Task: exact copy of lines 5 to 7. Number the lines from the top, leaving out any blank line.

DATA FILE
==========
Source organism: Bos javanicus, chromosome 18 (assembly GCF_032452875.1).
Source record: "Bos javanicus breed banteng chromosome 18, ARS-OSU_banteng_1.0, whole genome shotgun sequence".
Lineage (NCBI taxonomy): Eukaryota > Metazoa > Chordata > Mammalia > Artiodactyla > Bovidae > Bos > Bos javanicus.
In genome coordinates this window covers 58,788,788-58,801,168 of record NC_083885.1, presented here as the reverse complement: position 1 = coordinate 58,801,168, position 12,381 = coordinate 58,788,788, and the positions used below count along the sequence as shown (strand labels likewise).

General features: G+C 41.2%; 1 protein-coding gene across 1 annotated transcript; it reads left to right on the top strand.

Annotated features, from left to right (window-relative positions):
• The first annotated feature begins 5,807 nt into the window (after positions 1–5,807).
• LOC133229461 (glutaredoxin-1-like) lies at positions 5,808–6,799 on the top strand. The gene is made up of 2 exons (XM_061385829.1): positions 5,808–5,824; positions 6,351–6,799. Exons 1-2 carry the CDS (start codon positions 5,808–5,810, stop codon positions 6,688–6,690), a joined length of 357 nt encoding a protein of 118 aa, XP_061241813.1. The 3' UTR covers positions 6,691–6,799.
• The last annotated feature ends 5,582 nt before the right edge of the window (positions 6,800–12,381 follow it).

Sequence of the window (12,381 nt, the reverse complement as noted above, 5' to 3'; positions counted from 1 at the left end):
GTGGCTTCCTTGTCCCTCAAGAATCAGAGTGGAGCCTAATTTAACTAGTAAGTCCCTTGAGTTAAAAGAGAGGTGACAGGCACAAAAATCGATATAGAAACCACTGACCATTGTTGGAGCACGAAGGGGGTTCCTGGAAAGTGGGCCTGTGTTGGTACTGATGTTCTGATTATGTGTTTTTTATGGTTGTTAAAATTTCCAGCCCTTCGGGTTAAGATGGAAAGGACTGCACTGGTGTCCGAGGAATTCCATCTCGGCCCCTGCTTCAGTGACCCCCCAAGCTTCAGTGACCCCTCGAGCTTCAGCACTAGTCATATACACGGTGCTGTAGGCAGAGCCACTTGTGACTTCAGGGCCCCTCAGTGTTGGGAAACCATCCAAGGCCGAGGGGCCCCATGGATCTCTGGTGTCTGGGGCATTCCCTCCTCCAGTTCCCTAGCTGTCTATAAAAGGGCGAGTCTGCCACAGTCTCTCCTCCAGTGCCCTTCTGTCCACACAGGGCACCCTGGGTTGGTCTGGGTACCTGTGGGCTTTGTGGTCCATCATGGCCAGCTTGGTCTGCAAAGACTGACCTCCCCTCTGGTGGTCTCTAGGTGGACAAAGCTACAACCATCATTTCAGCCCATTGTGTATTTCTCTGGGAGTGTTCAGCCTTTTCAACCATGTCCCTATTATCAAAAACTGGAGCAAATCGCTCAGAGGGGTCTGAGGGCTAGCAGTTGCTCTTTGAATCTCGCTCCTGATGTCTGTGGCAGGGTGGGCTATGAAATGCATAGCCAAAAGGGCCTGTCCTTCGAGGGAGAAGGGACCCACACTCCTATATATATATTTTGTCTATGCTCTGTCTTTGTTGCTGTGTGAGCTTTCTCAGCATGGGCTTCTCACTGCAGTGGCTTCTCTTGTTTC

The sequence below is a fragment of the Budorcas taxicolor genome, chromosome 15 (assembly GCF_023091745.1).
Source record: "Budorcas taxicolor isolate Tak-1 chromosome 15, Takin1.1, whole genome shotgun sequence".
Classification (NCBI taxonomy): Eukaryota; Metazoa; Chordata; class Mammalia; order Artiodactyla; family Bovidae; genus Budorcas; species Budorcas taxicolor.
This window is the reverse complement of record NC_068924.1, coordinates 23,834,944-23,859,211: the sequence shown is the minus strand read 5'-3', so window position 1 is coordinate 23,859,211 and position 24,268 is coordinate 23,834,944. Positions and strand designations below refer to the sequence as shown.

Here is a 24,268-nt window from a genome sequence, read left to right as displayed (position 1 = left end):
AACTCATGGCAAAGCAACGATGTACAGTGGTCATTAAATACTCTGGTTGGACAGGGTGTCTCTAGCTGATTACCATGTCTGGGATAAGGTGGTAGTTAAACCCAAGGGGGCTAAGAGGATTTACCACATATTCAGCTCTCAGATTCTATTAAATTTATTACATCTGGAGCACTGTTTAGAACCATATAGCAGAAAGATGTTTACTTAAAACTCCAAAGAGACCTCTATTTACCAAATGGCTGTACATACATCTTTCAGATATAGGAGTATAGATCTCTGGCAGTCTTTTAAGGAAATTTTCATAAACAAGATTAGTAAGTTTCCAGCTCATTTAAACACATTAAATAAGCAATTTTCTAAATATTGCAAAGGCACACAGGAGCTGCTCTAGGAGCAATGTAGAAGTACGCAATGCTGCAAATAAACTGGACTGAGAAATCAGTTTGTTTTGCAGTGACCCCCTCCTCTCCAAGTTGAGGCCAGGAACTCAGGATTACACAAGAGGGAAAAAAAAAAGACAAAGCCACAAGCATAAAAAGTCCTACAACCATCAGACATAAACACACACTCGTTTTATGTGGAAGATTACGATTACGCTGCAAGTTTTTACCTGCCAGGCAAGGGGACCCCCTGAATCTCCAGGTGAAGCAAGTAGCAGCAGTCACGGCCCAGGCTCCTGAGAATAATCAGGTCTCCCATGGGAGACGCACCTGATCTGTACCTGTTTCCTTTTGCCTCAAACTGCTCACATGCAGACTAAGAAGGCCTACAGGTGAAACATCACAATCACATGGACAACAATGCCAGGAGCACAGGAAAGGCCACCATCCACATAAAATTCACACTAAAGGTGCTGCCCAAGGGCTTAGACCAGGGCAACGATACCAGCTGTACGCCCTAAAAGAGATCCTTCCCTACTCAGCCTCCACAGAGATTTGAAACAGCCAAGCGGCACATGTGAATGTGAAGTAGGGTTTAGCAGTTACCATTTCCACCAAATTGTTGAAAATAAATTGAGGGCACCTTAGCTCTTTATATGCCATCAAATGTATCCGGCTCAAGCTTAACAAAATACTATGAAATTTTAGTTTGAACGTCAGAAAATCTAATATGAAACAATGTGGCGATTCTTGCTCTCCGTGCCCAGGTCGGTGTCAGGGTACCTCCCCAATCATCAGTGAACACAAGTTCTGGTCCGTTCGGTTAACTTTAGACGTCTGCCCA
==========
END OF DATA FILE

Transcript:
General features: G+C 41.2%; 1 protein-coding gene across 1 annotated transcript; it reads left to right on the top strand.

Annotated features, from left to right (window-relative positions):
• The first annotated feature begins 5,807 nt into the window (after positions 1–5,807).